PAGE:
I received a very thoughtful comment from David Wescott, author of a fairly new blog, It's Not a Lecture, on my recent post, What's Next on the Social Media Horizon. I wanted to share his comment for two reasons: First, I think he has some good ideas that are useful for all of us, and second, because I want hear what the readers of Communication Overtones have to say.
Another question for you – how often do you work with clients on a confidential basis? This may come as a surprise — and to be honest, runs contrary to the nature of the medium — but most of the work I do I'm really not allowed to discuss publicly. As you know, much of what I do is squarely in the political arena but on behalf of corporate or non-profit clients. While I've had some great experiences and successes, I've been struck by two things:
First, a fear-based reaction by some who just don't want to engage in social media or the blogosphere because they don't feel they'll ever get a fair shake; and second, several clients who want to reap the benefits of participating in the discussion but also controlling and even screening it. Let's just say they're not happy when I tell them you can't control multiple sides of a conversation.
I'm completely convinced these attitudes exist in the marketing and advertising space, but when you add politics and issues management (and even crisis communications) to the mix, the stakes are higher and the fear is greater.
Is this something you've experienced?
I deal with it mostly by trying to convince the client to take baby steps – for example, just invite a blogger to an existing press conference, or work within groups where we know the environment is relatively safe. Get some small successes and build the comfort level. However, I also see the truth you and so many others have repeated — companies (and others) don't control their brands (or issues) any longer. Refusing to engage has just as many risks. I essentially provide them with mock-up scenarios — one if they choose to engage, and one if they don't. Sometimes it works, sometimes it doesn't.
Have you had to deal with situations like this? How have you handled it?
Here is my answer:
For some of my clients confidentiality is paramount. I have signed my share of non-disclosure agreements. However, I often share the concepts I have learned from these experiences (without the details). Luckily, some of my clients do not mind me sharing case studies, and also bringing them some kudos.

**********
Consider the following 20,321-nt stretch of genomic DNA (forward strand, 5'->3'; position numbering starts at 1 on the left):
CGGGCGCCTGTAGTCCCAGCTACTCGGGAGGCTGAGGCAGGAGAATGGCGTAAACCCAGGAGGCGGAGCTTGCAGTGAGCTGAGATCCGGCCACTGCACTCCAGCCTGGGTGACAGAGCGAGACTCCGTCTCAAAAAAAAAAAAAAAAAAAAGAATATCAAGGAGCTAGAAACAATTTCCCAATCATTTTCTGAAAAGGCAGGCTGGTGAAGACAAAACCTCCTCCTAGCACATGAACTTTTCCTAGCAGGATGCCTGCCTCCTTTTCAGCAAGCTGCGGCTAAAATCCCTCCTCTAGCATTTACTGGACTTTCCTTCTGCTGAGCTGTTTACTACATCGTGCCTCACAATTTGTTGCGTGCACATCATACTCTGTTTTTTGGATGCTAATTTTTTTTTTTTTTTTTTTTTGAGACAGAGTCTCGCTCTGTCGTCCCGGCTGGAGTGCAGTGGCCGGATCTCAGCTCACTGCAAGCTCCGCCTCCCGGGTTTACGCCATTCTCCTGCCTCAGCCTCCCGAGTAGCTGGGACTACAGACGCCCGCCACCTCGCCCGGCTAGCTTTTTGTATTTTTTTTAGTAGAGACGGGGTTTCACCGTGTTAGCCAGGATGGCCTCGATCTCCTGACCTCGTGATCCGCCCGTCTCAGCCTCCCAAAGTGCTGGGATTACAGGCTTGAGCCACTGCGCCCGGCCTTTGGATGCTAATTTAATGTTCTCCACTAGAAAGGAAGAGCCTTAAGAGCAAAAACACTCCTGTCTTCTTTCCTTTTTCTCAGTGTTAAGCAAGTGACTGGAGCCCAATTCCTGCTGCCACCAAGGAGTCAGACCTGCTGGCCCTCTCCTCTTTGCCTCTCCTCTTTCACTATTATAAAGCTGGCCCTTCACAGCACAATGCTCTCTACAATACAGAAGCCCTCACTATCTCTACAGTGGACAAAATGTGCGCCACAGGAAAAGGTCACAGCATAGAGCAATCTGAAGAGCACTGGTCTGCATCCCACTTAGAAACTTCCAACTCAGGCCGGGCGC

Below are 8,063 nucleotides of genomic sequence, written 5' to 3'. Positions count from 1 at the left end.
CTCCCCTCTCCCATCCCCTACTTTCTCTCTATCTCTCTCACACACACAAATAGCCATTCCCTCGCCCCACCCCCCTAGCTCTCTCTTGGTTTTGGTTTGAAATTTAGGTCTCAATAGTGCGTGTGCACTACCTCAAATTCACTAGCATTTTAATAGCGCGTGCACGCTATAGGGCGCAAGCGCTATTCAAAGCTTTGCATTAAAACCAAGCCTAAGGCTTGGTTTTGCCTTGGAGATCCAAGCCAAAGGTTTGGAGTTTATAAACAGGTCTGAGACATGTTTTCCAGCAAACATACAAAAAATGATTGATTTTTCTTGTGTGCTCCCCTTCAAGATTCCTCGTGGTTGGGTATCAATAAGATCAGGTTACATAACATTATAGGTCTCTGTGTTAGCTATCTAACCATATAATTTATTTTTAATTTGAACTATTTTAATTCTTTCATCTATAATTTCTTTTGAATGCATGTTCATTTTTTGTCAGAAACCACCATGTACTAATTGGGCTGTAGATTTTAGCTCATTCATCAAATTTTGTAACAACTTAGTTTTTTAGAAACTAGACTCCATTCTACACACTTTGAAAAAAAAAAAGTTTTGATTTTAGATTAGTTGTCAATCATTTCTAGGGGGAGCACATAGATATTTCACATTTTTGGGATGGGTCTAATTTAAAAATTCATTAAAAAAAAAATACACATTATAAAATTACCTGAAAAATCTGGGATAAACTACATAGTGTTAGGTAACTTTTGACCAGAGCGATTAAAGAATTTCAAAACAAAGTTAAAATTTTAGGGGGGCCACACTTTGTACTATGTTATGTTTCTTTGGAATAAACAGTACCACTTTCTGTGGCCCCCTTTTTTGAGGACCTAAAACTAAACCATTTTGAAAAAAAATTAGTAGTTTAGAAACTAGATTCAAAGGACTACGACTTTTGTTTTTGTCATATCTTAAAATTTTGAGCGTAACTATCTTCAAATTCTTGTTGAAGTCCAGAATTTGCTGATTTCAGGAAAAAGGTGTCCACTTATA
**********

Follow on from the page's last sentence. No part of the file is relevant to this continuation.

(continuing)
As for fear, everyone in these circles feels some trepidation when putting themselves out front with these new tools. And they would be remiss not to feel some concern, given the way that companies have been pulled limb from limb in the social media sphere, in blogs, on YouTube, etc. However, the public is pretty smart and can temper extreme negative criticism with reality. I explain to clients, as I always did in crisis communication, that it is better to be a part of the conversation rather than the brunt of it. I did write a post about the Top 10 Risks of Blogs that outlines some of the worst fears and their chances of happening. However, I would have to agree that baby steps are often good advice and I advocate a three-step process:
- Active Listening: To include monitoring and joining in some conversations in comments
- Outreach: To include reaching out to specific bloggers and other content creators
- Participation: Launching a blog, providing content through photo sharing sites, recording a podcast, etc.
The last step can be as comprehensive or as limited as a client wants, but it should be directly tied to their business goals so that they can see immediate results, and thus reduce the fear factor. Some of the focus group research I have conducted shows that people trust a site more if is HAS some negative feedback on it. Now, that is some food for thought.
What do you think?